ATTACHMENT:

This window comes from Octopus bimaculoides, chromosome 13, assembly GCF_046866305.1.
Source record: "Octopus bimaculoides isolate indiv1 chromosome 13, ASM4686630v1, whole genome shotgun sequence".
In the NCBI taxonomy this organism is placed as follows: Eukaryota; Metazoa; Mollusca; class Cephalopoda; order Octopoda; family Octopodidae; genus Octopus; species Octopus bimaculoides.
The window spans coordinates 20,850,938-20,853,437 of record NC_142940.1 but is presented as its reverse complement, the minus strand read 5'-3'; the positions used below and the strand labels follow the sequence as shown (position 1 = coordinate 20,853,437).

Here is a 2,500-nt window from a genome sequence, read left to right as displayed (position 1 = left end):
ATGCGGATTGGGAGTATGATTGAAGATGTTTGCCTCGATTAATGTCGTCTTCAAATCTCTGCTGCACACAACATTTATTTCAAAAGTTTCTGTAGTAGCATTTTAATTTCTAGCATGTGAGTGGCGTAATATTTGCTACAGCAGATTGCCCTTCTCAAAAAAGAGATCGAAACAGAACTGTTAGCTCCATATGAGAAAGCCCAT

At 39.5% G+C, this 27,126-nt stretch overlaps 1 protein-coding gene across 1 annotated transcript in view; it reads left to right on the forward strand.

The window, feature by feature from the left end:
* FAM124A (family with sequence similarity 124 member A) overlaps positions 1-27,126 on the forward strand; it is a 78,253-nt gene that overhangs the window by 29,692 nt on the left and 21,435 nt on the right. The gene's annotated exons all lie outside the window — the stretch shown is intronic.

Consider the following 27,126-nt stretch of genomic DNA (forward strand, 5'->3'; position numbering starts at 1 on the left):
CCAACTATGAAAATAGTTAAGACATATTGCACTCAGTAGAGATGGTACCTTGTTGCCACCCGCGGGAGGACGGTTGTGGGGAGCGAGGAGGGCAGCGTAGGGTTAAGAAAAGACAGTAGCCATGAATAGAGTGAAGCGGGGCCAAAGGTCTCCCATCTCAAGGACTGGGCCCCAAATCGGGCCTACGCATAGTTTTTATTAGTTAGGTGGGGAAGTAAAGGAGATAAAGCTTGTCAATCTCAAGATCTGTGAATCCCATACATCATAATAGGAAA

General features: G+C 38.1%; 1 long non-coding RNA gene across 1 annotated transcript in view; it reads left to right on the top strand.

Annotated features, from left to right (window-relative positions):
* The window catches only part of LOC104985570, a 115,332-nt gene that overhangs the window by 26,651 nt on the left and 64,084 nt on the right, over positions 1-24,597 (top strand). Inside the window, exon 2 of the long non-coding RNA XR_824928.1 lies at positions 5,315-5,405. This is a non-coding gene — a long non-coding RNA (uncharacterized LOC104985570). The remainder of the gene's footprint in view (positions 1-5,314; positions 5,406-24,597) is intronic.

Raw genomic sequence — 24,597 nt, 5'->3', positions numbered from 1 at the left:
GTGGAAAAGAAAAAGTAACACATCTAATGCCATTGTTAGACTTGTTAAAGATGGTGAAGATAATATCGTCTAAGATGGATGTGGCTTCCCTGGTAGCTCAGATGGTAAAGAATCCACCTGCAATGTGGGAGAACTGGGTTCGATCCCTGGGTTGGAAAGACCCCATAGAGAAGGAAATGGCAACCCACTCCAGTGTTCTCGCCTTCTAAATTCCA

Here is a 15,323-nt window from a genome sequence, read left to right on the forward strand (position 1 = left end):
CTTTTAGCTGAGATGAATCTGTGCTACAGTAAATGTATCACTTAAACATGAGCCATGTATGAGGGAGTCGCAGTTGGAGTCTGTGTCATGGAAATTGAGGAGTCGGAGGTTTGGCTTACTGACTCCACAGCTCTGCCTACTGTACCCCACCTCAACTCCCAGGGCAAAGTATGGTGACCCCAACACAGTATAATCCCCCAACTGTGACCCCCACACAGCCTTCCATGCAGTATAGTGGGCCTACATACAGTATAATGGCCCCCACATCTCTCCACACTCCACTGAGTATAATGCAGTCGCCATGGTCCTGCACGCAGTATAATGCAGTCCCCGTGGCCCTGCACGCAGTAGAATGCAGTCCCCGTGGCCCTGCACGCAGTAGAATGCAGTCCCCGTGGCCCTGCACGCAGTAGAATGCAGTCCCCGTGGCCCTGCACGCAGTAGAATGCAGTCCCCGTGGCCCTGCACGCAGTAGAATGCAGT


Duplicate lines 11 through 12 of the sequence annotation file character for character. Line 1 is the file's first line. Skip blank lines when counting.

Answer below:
CCAACTATGAAAATAGTTAAGACATATTGCACTCAGTAGAGATGGTACCTTGTTGCCACCCGCGGGAGGACGGTTGTGGGGAGCGAGGAGGGCAGCGTAGGGTTAAGAAAAGACAGTAGCCATGAATAGAGTGAAGCGGGGCCAAAGGTCTCCCATCTCAAGGACTGGGCCCCAAATCGGGCCTACGCATAGTTTTTATTAGTTAGGTGGGGAAGTAAAGGAGATAAAGCTTGTCAATCTCAAGATCTGTGAATCCCATACATCATAATAGGAAA

General features: G+C 38.1%; 1 long non-coding RNA gene across 1 annotated transcript in view; it reads left to right on the top strand.